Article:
Reading the Fair Budget Coalition’s New Report

The Fair Budget Coalition released its eighth annual report last week. As in the past, the Coalition recommends specific funding and other policy priorities for the District of Columbia’s next annual budget.

There are 33 recommendations in all — nearly half of them related to housing. The remainder address jobs, health, safety and revenues.

No way I can cover so many and diverse recommendations in a post. And at this point, I don’t want to pick and choose.

So let me instead share some thoughts I had as a read the report.

Growing income inequality is one of the District’s biggest challenges.

The District’s poverty rate remains considerably higher than the rate before the recession set in. And that was pretty high.

But the overall rate — 18.7% — is an inadequate measure of the challenges our policymakers face if, as Fair Budget proposes, they choose to “advance dignity and equity for all.”

For one thing, the poverty rate masks huge disparities. The poverty rate for black residents, for example, is more than four times the rate for those classified as white/non-Hispanic.

Not coincidentally, the poverty rate for the Census Bureau’s “micro area” that’s mostly Wards 7 and 8 is 34.3%, as compared to 9.6% in the area that’s mostly upper Northwest.

As I’ve written before — probably too many times — the official poverty rates are based on an outdated, over-simple measure. So they egregiously fail to reflect the hardships low-income people struggle with, especially in a high-cost city like D.C.

Consider, for example, that the median income for all the District’s black households was only $39,302 last year — about $19, 140 less than what would make a modest two-bedroom apartment affordable.

Meanwhile, the wealthiest households were doing very well indeed. In 2009, the top 5% had incomes averaging $436,900 — 25.7 times greater than the average for households in the bottom fifth.

The District has done more to address the hardships of low-income people than most jurisdictions.

We see this very clearly in the recommendations themselves.

One set, for example, calls for targeted expansions of the Local Rent Supplement Program — a housing voucher program the District established to supplement the woefully under-funded federal equivalent. Only four states have voucher programs like this.

Another recommendation asks for continuing adequate investments in the DC Healthcare Alliance — a program the District created to provide affordable health care to residents barred from Medicaid under federal rules.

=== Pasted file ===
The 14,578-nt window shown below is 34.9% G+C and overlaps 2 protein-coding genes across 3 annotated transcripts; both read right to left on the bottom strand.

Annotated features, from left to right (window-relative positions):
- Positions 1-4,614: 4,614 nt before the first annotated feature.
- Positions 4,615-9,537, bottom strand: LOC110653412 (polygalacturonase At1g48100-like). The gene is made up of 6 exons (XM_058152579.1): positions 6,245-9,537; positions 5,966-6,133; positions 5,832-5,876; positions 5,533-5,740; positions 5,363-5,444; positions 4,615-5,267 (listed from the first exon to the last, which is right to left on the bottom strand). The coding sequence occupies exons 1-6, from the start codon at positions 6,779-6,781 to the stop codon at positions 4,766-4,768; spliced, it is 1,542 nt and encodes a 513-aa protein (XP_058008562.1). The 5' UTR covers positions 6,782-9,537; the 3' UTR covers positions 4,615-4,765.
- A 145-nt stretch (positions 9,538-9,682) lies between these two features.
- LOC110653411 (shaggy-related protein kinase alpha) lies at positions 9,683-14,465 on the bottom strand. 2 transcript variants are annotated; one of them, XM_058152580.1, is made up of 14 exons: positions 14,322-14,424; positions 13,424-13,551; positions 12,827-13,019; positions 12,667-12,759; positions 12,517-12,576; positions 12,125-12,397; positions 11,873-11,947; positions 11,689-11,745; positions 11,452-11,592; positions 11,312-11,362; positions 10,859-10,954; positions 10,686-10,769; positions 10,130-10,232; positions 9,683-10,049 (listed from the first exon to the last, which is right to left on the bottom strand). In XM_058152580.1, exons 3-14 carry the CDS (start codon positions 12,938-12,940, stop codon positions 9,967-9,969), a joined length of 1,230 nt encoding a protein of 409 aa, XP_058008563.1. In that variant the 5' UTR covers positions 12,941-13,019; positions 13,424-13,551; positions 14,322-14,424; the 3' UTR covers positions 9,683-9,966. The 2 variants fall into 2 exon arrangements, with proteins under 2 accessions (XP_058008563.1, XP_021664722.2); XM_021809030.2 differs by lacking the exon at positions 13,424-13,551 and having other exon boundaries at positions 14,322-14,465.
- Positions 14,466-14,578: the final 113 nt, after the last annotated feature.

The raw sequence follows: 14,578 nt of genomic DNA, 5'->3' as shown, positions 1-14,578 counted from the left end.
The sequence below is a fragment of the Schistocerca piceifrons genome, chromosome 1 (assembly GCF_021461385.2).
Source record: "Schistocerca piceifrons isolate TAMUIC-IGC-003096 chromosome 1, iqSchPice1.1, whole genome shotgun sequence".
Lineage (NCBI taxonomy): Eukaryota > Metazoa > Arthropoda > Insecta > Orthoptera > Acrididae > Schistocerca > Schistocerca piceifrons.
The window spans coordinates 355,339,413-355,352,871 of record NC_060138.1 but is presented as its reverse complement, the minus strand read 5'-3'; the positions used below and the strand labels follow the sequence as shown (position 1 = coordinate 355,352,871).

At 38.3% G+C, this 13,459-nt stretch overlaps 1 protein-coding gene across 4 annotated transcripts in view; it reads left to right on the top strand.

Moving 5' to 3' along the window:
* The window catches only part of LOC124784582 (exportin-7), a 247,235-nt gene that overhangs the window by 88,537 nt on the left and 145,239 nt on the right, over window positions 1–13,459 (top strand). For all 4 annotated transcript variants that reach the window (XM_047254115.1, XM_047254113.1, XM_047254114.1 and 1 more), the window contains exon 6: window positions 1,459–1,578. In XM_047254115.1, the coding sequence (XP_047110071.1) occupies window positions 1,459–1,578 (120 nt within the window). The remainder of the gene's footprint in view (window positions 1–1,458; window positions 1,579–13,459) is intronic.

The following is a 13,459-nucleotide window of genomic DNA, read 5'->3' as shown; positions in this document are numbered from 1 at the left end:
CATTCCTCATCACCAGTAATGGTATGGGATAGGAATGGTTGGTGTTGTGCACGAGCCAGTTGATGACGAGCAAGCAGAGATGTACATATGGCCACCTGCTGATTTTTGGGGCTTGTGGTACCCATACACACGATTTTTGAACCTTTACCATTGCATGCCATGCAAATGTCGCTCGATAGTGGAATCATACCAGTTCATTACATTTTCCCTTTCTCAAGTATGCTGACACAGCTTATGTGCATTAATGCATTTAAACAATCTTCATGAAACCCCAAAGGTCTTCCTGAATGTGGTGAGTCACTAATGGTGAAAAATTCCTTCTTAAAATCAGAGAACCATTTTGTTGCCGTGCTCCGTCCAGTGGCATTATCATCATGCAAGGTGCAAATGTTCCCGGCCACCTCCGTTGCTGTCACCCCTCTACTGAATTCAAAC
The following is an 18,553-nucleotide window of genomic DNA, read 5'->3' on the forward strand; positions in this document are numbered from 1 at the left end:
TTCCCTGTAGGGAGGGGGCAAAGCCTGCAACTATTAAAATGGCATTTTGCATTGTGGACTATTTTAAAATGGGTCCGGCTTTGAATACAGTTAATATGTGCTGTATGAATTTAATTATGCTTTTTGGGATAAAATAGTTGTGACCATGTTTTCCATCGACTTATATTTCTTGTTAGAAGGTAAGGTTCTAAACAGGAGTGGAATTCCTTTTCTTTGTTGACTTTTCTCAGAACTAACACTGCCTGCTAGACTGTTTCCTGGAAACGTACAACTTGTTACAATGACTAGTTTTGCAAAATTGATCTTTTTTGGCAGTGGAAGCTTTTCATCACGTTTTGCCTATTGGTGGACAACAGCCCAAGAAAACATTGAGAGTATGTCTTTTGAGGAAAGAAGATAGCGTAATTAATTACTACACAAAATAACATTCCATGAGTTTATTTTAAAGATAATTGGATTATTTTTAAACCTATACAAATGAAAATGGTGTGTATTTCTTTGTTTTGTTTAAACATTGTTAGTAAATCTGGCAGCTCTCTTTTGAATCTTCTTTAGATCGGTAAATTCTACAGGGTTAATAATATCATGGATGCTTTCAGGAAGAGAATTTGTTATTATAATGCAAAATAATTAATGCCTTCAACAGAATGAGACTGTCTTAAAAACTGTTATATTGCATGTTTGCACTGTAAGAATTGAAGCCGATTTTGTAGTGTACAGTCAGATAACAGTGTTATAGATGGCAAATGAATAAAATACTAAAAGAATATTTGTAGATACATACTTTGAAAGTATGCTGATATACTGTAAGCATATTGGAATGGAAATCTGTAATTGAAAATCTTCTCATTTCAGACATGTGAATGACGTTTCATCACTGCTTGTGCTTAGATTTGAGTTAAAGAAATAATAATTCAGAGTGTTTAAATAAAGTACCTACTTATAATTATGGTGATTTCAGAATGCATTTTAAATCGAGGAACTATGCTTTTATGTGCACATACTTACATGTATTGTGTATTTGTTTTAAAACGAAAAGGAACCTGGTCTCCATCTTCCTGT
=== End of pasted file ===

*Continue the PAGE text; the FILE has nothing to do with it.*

For perspective on this, look at the states that won’t expand their Medicaid programs now, even though the federal government would pick up all the initial costs — and all but 10% for the long term.

Recent budgets have short-changed programs that serve low-income residents’ needs.

Like state and local governments across the country, the District had to cope with revenue losses due to the recession. And, like most, it decided to cope mainly by cutting spending rather than raising more money through tax policy changes.

So some safety net programs, e.g., homeless services, didn’t expand as they should have to meet increased recession-related needs. Others that could have helped low-income residents support themselves and their families were actually cut.

As I’ve written (and written), the District decided to start phasing out benefits for families who’d participated in the Temporary Assistance for Needy Families program for a lifetime total of more than five years — even though officials knew the program had failed them.

Also knew that even well-trained people with substantial work experience were having a hard time finding employment unless they had at least a bachelor’s degree.

Meanwhile, the budget for child care subsidies was cut by a total of $30 million, making it difficult for low-income parents, especially those with infants and toddlers, to manage full-time jobs.

Funding for adult education was also cut, significantly limiting opportunities for the very large number of working-age residents who are functionally illiterate and others who aren’t, but lack a high school diploma or the equivalent.

The District now has an opportunity to rebuild and expand.

The District weathered the recession much better than many jurisdictions. And its economy has bounced back nicely.

Even the super-conservative Chief Financial Officer now projects $190 million more in revenues for the current fiscal year and nearly $178 million more for the upcoming fiscal year, when he (and everyone else) expects the District to experience greater impacts from the across-the-board cuts in federal spending.

The Mayor and the DC Council will still have to make choices. That’s what budgeting is about.

But they can, if they choose, invest more in programs that will alleviate the hardships of the have-nots and support their aspirations to share the opportunities and decent standard of living that many of us take for granted.

And I believe a large majority of the community would support this.

Those who do need to let the Mayor know ASAP. Fair Budget has an editable e-mail we can use.

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